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An In-Depth Look at UVW Mapping an Object

By Waylon Brinck
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Date Added: 22nd June 2009
Software used:
3ds Max

Deep Paint 3D

Deep Paint 3D can be an incredibly useful tool to aid in texture mapping your object. (They have a free trial period, too. You can download the program here: http://www.righthemisphere.com/products/dp3d/index.htm) Most people I know use Photoshop for painting texture maps, but it can get difficult detailing every little surface of an object, especially if it's chopped up into a puzzle like my space ship. :)

As far as I'm concerned, that's where Deep Paint is most useful. It allows you to paint directly onto the surface of the object. Or more precisely, it can render out a still shot of the object from any view, which you can import into Photoshop. There you can paint on top of the rendering, and when you're done, send that back to Deep Paint, which translates your changes back onto the texture map. When you're all done, you can send the texture back into Max. This means you don't have to be nearly as precise when setting up mapping coordinates - a simple "Flatten Mapping" will almost always suffice.

I'll walk you through the procedure of exporting to and from photoshop, since Deep Paint has a lot of other features that can make this less than straightforward. First, in Max, I'll apply a new material with a rough-looking texture map to the ship, just as a starting point. (We're not going to do a real detailed texture here, I'm just going through the motions.)

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If you've installed Deep Paint correctly, you'll find a "Right Hemisphere" listing under your Utilities tab - click "More" to find it. Double-click on it, then click on the button labeled "Paint Selection" - that'll load up Deep Paint, and send the object and materials over to it. You'll see a "Material Import" dialog - hit OK.

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Your object should be loaded, texture and everything. Deep Paint 3d is a fully functional paint program, but personally, I like photoshop a lot better. So there are only a very few tools I actually use in deep paint. In the toolbar is a Rotate tool. This is essential, but pretty self-explanatory. The zoom tool is handy too if you're going to be doing any detail work. So rotate and zoom your object around until you find an angle you like, and I'll show you how to get it into Photoshop.

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Click on the brush tool. (it's just an odd effect of the interface that you can't export unless you have a painting tool selected.) Next, up at the top of the screen, click on the "Toggle Projection Mode" button - this lets the program know you want to paint directly on the mesh. Then just to the left of that, click on the "Export Material to Photoshop" button. If it's not already running, Photoshop will load up, and your texture will appear. (Depending on your operating system, you may get a "Server Busy" error message hidden under the photoshop window - just click on "Switch To" to continue.)

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Once the texture is loaded, you're pretty much ready to paint on it. If you look at your layers palette you'll notice a lot of layers. The top one shows the geometry of the object - hide and unhide that as you need it. Under that is a layer labeled "Paint layer: Color". Do all of your painting there. When you switch back to Deep Paint, it'll take whatever's in that layer and apply it to the mesh. To be honest, I haven't experimented much with the other layers (bump, glow, etc) but they shouldn't be too hard to figure out, if you need them.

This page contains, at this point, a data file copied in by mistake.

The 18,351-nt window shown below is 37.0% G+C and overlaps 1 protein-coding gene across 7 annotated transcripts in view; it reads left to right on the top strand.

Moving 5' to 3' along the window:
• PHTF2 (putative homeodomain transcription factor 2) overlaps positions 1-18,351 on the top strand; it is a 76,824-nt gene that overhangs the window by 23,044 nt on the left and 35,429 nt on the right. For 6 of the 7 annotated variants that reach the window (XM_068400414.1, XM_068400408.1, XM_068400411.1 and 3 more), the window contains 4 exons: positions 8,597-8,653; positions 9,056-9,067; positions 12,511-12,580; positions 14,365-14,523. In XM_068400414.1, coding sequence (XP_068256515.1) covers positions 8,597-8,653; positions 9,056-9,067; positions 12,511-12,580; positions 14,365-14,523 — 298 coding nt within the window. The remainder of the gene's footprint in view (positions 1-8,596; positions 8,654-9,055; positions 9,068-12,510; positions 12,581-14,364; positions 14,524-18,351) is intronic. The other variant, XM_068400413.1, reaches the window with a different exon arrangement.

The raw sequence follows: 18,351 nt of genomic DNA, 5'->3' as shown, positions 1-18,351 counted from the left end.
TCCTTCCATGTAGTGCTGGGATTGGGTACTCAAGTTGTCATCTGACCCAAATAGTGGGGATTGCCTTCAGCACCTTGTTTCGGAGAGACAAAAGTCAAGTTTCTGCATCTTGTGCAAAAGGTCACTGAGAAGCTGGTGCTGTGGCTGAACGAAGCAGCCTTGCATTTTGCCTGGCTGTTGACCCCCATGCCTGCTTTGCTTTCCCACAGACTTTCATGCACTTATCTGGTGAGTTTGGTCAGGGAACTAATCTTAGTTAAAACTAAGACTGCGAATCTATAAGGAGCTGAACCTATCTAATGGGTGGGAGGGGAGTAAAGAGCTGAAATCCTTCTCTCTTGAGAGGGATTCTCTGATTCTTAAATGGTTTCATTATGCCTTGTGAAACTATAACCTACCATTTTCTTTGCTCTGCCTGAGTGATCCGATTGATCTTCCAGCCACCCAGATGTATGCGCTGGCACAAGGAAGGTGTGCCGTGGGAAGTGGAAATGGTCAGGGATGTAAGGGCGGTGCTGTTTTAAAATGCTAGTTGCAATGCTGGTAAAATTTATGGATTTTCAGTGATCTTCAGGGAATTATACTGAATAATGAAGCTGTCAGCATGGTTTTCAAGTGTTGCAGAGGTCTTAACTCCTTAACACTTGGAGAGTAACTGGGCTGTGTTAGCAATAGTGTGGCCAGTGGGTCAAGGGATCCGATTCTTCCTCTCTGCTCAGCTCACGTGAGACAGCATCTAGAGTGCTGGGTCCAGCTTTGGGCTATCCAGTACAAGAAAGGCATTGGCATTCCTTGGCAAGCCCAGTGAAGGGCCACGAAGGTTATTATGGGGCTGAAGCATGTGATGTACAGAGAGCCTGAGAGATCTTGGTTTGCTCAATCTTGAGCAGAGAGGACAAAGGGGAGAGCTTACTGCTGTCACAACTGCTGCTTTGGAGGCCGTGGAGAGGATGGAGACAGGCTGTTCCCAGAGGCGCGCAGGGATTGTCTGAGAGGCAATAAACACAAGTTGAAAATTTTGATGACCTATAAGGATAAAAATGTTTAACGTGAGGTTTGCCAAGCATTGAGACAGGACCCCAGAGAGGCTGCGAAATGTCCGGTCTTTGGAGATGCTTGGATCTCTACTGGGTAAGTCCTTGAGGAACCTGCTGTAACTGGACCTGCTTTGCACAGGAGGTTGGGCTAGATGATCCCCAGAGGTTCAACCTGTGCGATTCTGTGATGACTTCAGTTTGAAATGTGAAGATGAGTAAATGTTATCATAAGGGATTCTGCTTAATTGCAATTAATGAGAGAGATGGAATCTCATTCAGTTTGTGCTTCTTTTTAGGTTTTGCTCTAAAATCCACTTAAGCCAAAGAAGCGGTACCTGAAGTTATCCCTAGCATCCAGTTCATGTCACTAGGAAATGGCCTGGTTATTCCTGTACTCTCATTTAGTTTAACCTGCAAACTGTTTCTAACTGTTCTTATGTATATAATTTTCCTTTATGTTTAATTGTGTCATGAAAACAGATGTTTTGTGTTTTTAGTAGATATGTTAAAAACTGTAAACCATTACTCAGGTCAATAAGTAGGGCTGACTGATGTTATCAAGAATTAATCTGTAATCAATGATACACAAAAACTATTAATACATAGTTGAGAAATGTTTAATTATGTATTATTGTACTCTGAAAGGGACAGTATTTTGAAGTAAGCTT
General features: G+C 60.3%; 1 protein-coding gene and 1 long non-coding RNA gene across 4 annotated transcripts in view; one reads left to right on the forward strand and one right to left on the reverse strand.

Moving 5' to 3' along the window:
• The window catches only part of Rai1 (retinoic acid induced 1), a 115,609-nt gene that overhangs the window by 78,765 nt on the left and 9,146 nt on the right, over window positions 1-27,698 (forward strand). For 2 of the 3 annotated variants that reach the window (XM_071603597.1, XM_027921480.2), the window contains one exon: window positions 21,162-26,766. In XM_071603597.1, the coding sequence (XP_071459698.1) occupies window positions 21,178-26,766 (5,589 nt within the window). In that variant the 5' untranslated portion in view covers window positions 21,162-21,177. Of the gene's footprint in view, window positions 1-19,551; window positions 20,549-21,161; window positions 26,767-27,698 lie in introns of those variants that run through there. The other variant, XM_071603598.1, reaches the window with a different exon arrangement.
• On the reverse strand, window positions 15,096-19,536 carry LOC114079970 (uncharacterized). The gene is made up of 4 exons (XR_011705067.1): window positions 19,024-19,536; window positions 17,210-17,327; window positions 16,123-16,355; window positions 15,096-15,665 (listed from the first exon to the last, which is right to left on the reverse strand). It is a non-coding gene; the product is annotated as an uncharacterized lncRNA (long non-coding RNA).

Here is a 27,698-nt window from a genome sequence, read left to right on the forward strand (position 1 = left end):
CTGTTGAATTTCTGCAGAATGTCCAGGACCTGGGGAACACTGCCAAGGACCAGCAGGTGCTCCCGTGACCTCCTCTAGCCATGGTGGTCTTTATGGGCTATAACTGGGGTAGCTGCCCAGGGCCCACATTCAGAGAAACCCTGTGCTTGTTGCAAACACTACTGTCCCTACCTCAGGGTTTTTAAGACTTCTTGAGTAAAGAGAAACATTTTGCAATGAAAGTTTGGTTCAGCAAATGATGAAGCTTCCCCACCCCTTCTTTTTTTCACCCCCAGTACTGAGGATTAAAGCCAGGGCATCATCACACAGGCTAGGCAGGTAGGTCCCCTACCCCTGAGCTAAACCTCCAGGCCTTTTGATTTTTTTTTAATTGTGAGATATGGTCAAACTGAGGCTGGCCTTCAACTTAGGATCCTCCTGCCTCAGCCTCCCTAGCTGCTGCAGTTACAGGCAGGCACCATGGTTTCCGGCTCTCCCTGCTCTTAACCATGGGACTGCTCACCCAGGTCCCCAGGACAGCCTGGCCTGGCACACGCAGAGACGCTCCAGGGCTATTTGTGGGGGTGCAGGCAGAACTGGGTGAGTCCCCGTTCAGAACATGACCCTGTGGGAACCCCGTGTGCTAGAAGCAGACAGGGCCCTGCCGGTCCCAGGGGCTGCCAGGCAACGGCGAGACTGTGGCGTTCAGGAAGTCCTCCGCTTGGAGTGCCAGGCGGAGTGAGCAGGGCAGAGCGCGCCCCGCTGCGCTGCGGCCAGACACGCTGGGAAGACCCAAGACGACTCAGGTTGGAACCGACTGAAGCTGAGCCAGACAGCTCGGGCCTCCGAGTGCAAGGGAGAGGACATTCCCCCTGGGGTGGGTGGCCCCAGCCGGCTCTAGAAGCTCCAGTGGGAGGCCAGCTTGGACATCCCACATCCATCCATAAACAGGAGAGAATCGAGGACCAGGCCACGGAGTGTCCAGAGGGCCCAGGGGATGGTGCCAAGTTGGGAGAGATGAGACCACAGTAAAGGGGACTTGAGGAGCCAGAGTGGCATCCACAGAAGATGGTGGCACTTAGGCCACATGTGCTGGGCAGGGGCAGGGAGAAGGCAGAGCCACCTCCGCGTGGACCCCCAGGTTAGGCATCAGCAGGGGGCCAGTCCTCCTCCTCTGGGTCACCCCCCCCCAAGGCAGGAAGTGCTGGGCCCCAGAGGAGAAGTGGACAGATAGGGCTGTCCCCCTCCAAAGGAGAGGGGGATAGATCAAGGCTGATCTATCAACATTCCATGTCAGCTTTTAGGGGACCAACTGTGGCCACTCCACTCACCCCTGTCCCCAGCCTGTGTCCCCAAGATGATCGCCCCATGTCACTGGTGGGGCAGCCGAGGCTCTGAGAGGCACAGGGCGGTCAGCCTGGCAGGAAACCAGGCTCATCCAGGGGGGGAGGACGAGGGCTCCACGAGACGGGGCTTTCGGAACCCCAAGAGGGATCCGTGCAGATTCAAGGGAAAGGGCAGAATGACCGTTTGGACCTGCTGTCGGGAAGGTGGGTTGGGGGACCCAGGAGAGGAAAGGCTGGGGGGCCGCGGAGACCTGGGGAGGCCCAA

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One other useful note, if you want to rubber stamp something from the reference layer to the paint layer, check "Use All Layers" in the stamp tool's properties - this will keep you from having to change layers every time you want to set a different clone source.

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Once you're done adding details, switch back to deep paint, and click on "Fetch the Material from Photoshop". (Click "Yes" when it warns you that the operation will not be undoable.) If you switch back to the rotate tool, you'll be able to see your new details applied to the object.

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Go back and forth as often as you need to, rotating the object and drawing more details. When you're all done, you'll want to send the material back to Max (this saves the texture map back out to the original texture file - so be careful, if your file was a psd, it'll overwrite all your layers!) To get the material back into Max, get out of projection mode by clicking the same button as before, then click on the "Send Materials to 3D application" button. Back in Max, your texture should load automatically.

Conclusion

I hope this tutorial was helpful. With any luck, you've learned how to navigate the Unwrap UVW interface, how to apply automatic mapping coordinates, and how to map an object manually when you need to. Keep experimenting, though. By no means did I cover every detail and every feature of the Unwrap UVW tool, just the ones I felt are most useful for my work. You may find you prefer other tools over the ones I showed you. If you have any questions, feel free to e-mail me. Until next time!

- Waylon Brinck


 
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